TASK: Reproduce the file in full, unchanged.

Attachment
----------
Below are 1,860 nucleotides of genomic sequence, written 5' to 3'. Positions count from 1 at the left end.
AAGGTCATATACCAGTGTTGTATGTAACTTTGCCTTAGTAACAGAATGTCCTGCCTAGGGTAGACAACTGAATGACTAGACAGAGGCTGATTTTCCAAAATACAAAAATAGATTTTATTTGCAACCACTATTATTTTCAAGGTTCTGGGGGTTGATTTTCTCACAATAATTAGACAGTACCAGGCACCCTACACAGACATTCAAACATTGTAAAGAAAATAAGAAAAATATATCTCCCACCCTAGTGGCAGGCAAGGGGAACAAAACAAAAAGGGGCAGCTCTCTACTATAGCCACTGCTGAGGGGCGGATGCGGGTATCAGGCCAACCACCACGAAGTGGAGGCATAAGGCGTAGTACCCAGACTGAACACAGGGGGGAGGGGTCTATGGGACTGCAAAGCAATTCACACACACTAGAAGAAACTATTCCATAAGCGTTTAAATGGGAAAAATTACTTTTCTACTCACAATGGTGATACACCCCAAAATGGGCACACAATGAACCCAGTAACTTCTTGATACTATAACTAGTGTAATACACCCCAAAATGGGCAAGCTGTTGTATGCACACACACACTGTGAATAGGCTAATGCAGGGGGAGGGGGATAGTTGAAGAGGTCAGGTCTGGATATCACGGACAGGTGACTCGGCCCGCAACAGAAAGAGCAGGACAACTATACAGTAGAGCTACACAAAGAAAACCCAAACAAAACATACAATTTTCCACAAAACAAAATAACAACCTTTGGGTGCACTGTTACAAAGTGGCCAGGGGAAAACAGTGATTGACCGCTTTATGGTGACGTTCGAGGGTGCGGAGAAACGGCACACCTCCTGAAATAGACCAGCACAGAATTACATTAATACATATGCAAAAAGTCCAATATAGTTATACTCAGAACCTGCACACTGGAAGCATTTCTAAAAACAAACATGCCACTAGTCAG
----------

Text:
Below are 1,860 nucleotides of genomic sequence, written 5' to 3'. Positions count from 1 at the left end.
AAGGTCATATACCAGTGTTGTATGTAACTTTGCCTTAGTAACAGAATGTCCTGCCTAGGGTAGACAACTGAATGACTAGACAGAGGCTGATTTTCCAAAATACAAAAATAGATTTTATTTGCAACCACTATTATTTTCAAGGTTCTGGGGGTTGATTTTCTCACAATAATTAGACAGTACCAGGCACCCTACACAGACATTCAAACATTGTAAAGAAAATAAGAAAAATATATCTCCCACCCTAGTGGCAGGCAAGGGGAACAAAACAAAAAGGGGCAGCTCTCTACTATAGCCACTGCTGAGGGGCGGATGCGGGTATCAGGCCAACCACCACGAAGTGGAGGCATAAGGCGTAGTACCCAGACTGAACACAGGGGGGAGGGGTCTATGGGACTGCAAAGCAATTCACACACACTAGAAGAAACTATTCCATAAGCGTTTAAATGGGAAAAATTACTTTTCTACTCACAATGGTGATACACCCCAAAATGGGCACACAATGAACCCAGTAACTTCTTGATACTATAACTAGTGTAATACACCCCAAAATGGGCAAGCTGTTGTATGCACACACACACTGTGAATAGGCTAATGCAGGGGGAGGGGGATAGTTGAAGAGGTCAGGTCTGGATATCACGGACAGGTGACTCGGCCCGCAACAGAAAGAGCAGGACAACTATACAGTAGAGCTACACAAAGAAAACCCAAACAAAACATACAATTTTCCACAAAACAAAATAACAACCTTTGGGTGCACTGTTACAAAGTGGCCAGGGGAAAACAGTGATTGACCGCTTTATGGTGACGTTCGAGGGTGCGGAGAAACGGCACACCTCCTGAAATAGACCAGCACAGAATTACATTAATACATATGCAAAAAGTCCAATATAGTTATACTCAGAACCTGCACACTGGAAGCATTTCTAAAAACAAACATGCCACTAGTCAG